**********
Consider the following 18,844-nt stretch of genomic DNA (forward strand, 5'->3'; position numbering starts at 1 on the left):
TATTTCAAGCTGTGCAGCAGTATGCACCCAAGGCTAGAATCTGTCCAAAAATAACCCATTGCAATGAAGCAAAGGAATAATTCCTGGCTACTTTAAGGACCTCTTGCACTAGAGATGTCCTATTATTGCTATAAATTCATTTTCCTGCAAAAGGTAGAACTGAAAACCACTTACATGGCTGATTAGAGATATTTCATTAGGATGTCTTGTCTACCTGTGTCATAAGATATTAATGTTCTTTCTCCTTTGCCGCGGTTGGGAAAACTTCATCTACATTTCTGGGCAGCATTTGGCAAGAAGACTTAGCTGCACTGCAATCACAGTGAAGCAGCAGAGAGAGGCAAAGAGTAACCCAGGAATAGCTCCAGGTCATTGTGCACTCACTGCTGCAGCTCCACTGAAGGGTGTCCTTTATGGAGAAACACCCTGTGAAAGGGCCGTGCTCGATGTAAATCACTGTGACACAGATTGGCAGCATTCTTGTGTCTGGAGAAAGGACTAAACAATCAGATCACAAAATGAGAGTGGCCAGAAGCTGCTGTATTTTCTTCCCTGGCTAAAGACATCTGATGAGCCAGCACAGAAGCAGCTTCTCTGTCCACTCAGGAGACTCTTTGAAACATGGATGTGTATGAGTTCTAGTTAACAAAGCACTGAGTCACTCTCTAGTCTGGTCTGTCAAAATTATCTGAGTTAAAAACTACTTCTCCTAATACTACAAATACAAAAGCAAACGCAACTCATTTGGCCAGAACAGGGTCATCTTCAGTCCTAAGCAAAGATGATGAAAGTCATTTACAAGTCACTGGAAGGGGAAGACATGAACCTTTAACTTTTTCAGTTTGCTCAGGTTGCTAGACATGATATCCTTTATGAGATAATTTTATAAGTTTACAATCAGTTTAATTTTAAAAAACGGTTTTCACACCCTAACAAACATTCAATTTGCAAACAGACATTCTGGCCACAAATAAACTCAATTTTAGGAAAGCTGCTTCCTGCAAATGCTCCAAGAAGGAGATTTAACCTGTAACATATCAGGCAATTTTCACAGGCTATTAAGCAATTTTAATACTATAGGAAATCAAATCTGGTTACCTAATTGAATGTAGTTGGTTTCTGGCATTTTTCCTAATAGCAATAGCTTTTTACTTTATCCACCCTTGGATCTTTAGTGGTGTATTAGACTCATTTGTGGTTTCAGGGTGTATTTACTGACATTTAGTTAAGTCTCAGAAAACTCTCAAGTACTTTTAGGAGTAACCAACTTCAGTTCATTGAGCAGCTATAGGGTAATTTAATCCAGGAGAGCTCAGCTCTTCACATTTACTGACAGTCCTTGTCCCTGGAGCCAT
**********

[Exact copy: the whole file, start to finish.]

Consider the following 18,844-nt stretch of genomic DNA (forward strand, 5'->3'; position numbering starts at 1 on the left):
TATTTCAAGCTGTGCAGCAGTATGCACCCAAGGCTAGAATCTGTCCAAAAATAACCCATTGCAATGAAGCAAAGGAATAATTCCTGGCTACTTTAAGGACCTCTTGCACTAGAGATGTCCTATTATTGCTATAAATTCATTTTCCTGCAAAAGGTAGAACTGAAAACCACTTACATGGCTGATTAGAGATATTTCATTAGGATGTCTTGTCTACCTGTGTCATAAGATATTAATGTTCTTTCTCCTTTGCCGCGGTTGGGAAAACTTCATCTACATTTCTGGGCAGCATTTGGCAAGAAGACTTAGCTGCACTGCAATCACAGTGAAGCAGCAGAGAGAGGCAAAGAGTAACCCAGGAATAGCTCCAGGTCATTGTGCACTCACTGCTGCAGCTCCACTGAAGGGTGTCCTTTATGGAGAAACACCCTGTGAAAGGGCCGTGCTCGATGTAAATCACTGTGACACAGATTGGCAGCATTCTTGTGTCTGGAGAAAGGACTAAACAATCAGATCACAAAATGAGAGTGGCCAGAAGCTGCTGTATTTTCTTCCCTGGCTAAAGACATCTGATGAGCCAGCACAGAAGCAGCTTCTCTGTCCACTCAGGAGACTCTTTGAAACATGGATGTGTATGAGTTCTAGTTAACAAAGCACTGAGTCACTCTCTAGTCTGGTCTGTCAAAATTATCTGAGTTAAAAACTACTTCTCCTAATACTACAAATACAAAAGCAAACGCAACTCATTTGGCCAGAACAGGGTCATCTTCAGTCCTAAGCAAAGATGATGAAAGTCATTTACAAGTCACTGGAAGGGGAAGACATGAACCTTTAACTTTTTCAGTTTGCTCAGGTTGCTAGACATGATATCCTTTATGAGATAATTTTATAAGTTTACAATCAGTTTAATTTTAAAAAACGGTTTTCACACCCTAACAAACATTCAATTTGCAAACAGACATTCTGGCCACAAATAAACTCAATTTTAGGAAAGCTGCTTCCTGCAAATGCTCCAAGAAGGAGATTTAACCTGTAACATATCAGGCAATTTTCACAGGCTATTAAGCAATTTTAATACTATAGGAAATCAAATCTGGTTACCTAATTGAATGTAGTTGGTTTCTGGCATTTTTCCTAATAGCAATAGCTTTTTACTTTATCCACCCTTGGATCTTTAGTGGTGTATTAGACTCATTTGTGGTTTCAGGGTGTATTTACTGACATTTAGTTAAGTCTCAGAAAACTCTCAAGTACTTTTAGGAGTAACCAACTTCAGTTCATTGAGCAGCTATAGGGTAATTTAATCCAGGAGAGCTCAGCTCTTCACATTTACTGACAGTCCTTGTCCCTGGAGCCAT